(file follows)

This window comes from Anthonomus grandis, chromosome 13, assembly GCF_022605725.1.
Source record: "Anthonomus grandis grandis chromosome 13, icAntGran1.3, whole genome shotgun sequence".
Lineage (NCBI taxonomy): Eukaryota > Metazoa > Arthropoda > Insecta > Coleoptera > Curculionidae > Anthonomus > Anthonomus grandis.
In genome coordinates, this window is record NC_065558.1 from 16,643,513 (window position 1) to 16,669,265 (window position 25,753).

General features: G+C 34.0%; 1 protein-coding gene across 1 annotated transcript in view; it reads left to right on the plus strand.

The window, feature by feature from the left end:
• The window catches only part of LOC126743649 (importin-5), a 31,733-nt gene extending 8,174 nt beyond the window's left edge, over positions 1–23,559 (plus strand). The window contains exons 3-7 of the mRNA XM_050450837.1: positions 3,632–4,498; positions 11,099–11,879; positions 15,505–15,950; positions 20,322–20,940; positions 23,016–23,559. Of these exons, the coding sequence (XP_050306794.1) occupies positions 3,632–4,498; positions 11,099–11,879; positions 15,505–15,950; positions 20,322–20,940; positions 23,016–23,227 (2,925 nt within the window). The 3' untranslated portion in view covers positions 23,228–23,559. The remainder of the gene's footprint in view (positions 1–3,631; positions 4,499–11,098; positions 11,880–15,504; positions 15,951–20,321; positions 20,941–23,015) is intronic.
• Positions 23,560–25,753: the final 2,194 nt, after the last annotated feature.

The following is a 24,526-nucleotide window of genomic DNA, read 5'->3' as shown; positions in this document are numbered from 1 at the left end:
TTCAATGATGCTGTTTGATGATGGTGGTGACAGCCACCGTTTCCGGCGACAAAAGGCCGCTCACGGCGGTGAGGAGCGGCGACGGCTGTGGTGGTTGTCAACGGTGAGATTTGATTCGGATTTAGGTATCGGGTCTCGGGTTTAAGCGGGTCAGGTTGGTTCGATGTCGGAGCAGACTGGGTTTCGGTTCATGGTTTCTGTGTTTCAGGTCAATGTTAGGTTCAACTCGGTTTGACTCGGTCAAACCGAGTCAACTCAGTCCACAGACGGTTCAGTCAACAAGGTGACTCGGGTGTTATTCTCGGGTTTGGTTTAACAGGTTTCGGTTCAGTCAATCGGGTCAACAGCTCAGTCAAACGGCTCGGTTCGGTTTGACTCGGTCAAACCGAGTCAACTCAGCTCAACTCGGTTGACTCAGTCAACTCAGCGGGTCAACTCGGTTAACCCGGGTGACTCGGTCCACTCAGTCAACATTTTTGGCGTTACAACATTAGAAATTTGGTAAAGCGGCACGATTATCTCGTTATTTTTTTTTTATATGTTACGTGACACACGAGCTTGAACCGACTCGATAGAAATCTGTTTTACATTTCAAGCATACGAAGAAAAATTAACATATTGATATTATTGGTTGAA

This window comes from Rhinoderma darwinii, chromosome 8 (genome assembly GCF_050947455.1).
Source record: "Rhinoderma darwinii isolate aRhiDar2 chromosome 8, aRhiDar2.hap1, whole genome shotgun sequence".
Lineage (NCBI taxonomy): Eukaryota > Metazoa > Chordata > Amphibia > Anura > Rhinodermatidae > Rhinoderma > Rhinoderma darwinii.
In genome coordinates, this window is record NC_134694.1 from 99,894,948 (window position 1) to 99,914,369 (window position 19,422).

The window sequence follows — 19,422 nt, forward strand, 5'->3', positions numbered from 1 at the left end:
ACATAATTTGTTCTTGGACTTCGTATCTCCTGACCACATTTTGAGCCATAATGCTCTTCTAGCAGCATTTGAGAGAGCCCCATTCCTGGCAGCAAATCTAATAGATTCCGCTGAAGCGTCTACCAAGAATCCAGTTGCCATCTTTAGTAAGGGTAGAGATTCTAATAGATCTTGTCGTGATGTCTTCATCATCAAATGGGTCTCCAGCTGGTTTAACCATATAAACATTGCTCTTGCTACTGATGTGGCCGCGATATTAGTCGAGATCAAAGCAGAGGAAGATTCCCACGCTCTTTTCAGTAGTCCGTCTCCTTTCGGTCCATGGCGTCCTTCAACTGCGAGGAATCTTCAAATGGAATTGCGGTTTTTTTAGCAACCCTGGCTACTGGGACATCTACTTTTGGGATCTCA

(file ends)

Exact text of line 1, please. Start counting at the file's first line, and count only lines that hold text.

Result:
This window comes from Anthonomus grandis, chromosome 13, assembly GCF_022605725.1.